Interesting things I've bookmarked (old posts, page 24)

IP address exhaustion and the end of the open net

The net, Geoff said, is based on two "accidental technologies": Unix and packet switching. Both were new at their time, and both benefited from open-source reference implementations. That openness created a network which was accessible, neutral, extensible, and commercially exploitable. [Geoff Huston] As a result, proprietary protocols and systems died, and we now have a "networking monoculture" where TCP/IP dominates everything. Openness was the key: IPv4 was as mediocre as any other networking technology at that time. It won not through technical superiority, but because it was open.

UAV to Monitor Fires

Melbourne's Metropolitan Fire Brigade has announced that it's going to deploy an Australian-developed "eye in the sky" remotely-controlled aerial camera from WA-based developer Cyber Technology.Two four-fan CyberQuad UAVs (unmanned aerial vehicles) will be used to hover above fires to identify hotspots and send realtime vision to a control centre. One will be fitted with a high-definition camera, while the other will carry a standard definition camera and a thermal imaging camera.

Birds and Quantum Entanglement

European robins can maintain quantum entanglement in their eyes a full 20 microseconds longer than the best laboratory systems, say physicists investigating how birds may use quantum effects to "see" Earth's magnetic field.The quantum compass mechanism hasn't been conclusively demonstrated, but multiple lines of research point towards its existence. Findings like this one underscore its apparently extraordinary sophistication."How can a living system have evolved to protect a quantum state as well - no, better - than we can do in the lab with these exotic molecules?" said quantum physicist Simon Benjamin of the University of Oxford and the National University of Singapore, a co-author of the new study. "That really is an amazing thing.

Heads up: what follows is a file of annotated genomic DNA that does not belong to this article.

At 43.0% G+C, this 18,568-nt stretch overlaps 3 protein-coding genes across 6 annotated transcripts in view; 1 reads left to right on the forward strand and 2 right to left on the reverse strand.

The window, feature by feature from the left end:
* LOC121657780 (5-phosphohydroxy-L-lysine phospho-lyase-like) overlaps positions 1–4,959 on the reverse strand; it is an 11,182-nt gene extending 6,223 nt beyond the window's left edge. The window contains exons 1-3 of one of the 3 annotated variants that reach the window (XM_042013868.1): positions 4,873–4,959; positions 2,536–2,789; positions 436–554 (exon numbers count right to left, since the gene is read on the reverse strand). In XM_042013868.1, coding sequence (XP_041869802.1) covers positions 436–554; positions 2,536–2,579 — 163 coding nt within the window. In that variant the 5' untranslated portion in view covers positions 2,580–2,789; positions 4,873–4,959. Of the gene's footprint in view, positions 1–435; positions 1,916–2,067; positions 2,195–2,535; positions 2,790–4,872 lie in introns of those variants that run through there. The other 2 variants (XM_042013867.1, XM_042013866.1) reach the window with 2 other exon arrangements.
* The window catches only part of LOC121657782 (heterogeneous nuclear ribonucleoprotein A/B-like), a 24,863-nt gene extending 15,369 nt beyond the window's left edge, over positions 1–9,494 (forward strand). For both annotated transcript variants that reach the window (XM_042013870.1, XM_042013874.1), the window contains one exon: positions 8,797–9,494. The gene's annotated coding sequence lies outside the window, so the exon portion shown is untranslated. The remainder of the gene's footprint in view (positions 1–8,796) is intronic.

What is Happening in Egypt

Inspired by the recent protests that led to the fall of the Tunisian government and the ousting of longtime Tunisian dictator Zine El Abidine Ben Ali, Egyptians have joined other protesters across the Arab world (in Algeria, notably) in protesting their autocratic governments, high levels of corruption, and grinding poverty. In Egypt, tens of thousands of protesters have taken to the streets. Here's a photo of one of the protests in Cairo, the capital

WinPhone7 jailbreakers rewarded

To be a jailbreaker means different things depending on the device that you're busy hacking preinstalled walls from. If you're fiddling with consoles, a legal team would come highly recommended, but if you're tweaking mobile code, at least Windows Phone mobile code, you're in for a much sweeter ride. The ChevronWP7 guys that brought us the first jailbreak of Microsoft's Windows Phone 7 are currently in Redmond having a sitdown and a frank exchange of views with WP7 dev experience director Brandon Watson, and the amicable nature of their discourse has been evidenced by the image above. Microsoft is clearly taking a light-hearted and community-friendly approach to handling the (now inevitable) efforts at disabling limitations to its software and we can only congratulate its mobile team for doing so.

Angry Birds and the Evolution of Man

To play Angry Birds, you must use a catapult to lob little birds at structures in the hope of knocking them down on pigs. It's the verb "lob" that intrigues me. There is something much more satisfactory about an object tracing a parabolic ballistic trajectory through space towards its target than either following a straight line or propelling itself.Predicting parabolas is something humans just seem to find intriguing. How else do you explain golf? Or the awe in which we hold good quarterbacks in football and good spin bowlers in cricket? Our bodies are uniquely good at throwing things at targets. The trajectory must be prefigured in the brain before the projectile leaves the fingers. Our shoulders rotate, our scapulas slide, our pelvises pivot, our arms flex and our fingers extend.

Superheroes Home Cities

As if the fictional worlds from comic books and sci-fi flicks weren't already on most geek's destination wish lists, Justin Van Genderen's new travel posters show off pulp cities like Gotham and Metropolis."If superheroes really existed in this world we might see a poster like these in some old travel agency, all tattered hanging on the wall," Van Genderen said in an e-mail interview with Wired.com